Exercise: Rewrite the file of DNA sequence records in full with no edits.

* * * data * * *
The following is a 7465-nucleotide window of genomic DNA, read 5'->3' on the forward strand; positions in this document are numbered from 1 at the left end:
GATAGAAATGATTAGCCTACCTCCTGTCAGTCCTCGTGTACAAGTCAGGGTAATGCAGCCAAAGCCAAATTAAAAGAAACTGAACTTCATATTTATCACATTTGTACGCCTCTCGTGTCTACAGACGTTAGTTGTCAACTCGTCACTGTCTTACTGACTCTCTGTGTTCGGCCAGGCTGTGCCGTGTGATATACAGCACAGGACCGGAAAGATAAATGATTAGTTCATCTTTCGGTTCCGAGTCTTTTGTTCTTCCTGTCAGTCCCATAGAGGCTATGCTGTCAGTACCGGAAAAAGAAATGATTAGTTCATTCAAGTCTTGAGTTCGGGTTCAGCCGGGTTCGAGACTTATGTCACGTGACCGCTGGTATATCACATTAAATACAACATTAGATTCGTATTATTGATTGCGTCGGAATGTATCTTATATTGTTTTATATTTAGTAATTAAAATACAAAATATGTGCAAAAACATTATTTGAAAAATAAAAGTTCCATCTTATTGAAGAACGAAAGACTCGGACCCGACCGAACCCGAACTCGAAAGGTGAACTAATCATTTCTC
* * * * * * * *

The following is a 7465-nucleotide window of genomic DNA, read 5'->3' on the forward strand; positions in this document are numbered from 1 at the left end:
GATAGAAATGATTAGCCTACCTCCTGTCAGTCCTCGTGTACAAGTCAGGGTAATGCAGCCAAAGCCAAATTAAAAGAAACTGAACTTCATATTTATCACATTTGTACGCCTCTCGTGTCTACAGACGTTAGTTGTCAACTCGTCACTGTCTTACTGACTCTCTGTGTTCGGCCAGGCTGTGCCGTGTGATATACAGCACAGGACCGGAAAGATAAATGATTAGTTCATCTTTCGGTTCCGAGTCTTTTGTTCTTCCTGTCAGTCCCATAGAGGCTATGCTGTCAGTACCGGAAAAAGAAATGATTAGTTCATTCAAGTCTTGAGTTCGGGTTCAGCCGGGTTCGAGACTTATGTCACGTGACCGCTGGTATATCACATTAAATACAACATTAGATTCGTATTATTGATTGCGTCGGAATGTATCTTATATTGTTTTATATTTAGTAATTAAAATACAAAATATGTGCAAAAACATTATTTGAAAAATAAAAGTTCCATCTTATTGAAGAACGAAAGACTCGGACCCGACCGAACCCGAACTCGAAAGGTGAACTAATCATTTCTC